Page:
Heavy Metal Contamination in Colorado
By Larry Renshaw
I just read an article in the Summer 1990 issue of "Mushroom - The Journal of Wild Mushrooming", about radioactivity in mushrooms. The article recaps research done in Europe after the Chernobyl nuclear accident in the Soviet Union. The research indicates that some types of mushrooms accumulated a significant amount of radioactive heavy metals.
The article also mentions that "The accumulation by higher fungi of trace elements, particularly toxic metals such as mercury and cadmium, has attracted considerable attention during the last fifteen years. This affinity for a given element or a group of elements is generally species- and, to a lesser extent, genus-dependent." This comment prompted me to think about mushroom gathering in the Colorado Rockies. Colorado has a rich mining heritage throughout the state. Many Colorado communities started life as mining towns. Central City, Georgetown, Cripple Creek, Leadville, Telluride are just a few city that come to mind.
This mining legacy is causing heavy metal pollution that is still occurring today. The Environmental Protection Agency has declared the Yak Tunnel near Leadville a Super-Fund cleanup site because of the large amounts of heavy metals still being released there. Heavy metal ingestion causes a variety of illnesses in humans that are largely irreversible.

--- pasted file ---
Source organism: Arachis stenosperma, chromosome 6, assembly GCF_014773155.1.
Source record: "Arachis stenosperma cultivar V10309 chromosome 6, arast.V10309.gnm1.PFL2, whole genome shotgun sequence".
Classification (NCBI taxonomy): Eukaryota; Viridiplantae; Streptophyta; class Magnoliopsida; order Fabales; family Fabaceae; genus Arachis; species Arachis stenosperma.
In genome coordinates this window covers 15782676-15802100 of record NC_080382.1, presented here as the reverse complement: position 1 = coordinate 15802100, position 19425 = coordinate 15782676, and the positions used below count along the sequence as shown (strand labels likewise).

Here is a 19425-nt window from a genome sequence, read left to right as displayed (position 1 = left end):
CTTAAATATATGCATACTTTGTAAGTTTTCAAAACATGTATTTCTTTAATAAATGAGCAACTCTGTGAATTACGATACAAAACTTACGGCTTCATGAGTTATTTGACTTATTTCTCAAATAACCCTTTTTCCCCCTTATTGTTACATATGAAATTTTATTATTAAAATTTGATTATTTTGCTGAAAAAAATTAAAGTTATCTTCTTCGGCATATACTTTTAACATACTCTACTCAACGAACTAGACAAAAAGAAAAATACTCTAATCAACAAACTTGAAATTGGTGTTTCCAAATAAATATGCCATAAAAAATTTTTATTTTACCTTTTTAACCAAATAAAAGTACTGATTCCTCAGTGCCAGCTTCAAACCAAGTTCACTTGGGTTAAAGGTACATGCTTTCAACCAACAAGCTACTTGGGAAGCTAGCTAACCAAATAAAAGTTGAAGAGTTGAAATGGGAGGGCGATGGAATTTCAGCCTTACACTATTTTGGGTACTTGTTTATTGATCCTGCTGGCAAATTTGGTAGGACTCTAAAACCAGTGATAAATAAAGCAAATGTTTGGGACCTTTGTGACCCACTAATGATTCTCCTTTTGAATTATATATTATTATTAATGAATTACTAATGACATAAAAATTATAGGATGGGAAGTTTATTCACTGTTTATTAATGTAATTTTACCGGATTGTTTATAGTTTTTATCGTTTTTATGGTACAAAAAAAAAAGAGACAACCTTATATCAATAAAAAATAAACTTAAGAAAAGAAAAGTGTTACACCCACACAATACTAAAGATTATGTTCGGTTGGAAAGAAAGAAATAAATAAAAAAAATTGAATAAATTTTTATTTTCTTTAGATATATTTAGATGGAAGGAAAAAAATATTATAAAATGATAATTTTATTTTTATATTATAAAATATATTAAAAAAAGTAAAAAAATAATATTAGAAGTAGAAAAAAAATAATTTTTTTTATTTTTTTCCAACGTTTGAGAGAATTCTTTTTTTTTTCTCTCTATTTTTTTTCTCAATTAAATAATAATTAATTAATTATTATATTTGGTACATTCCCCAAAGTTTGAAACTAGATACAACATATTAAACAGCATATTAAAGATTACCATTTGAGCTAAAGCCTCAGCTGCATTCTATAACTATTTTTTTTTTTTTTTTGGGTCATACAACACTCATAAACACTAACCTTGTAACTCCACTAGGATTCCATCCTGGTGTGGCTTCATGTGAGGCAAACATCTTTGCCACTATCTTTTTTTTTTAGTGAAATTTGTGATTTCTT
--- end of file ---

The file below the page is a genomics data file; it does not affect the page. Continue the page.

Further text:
The research indicated that different species of mushrooms accumulate heavy metals differently. Agaricus campestris and Agaricus bisporus don't accumulate significant quantities of heavy metals, while Leccinum and Boletus species such as Boletus edulis can accumulate relatively large amounts of heavy metals.
Traces of heavy metal pollution can usually be seen on the rocks of a stream as discoloration of the rocks' original colors. It is usually a dingy orange color, although I have seen a dark grayish discoloration on occasion. It seems to me that common sense indicates that we mushroom hunters should avoid collecting mushrooms along the banks of stream beds that have visible rock discoloration. Isn't it better to be safe than sorry?
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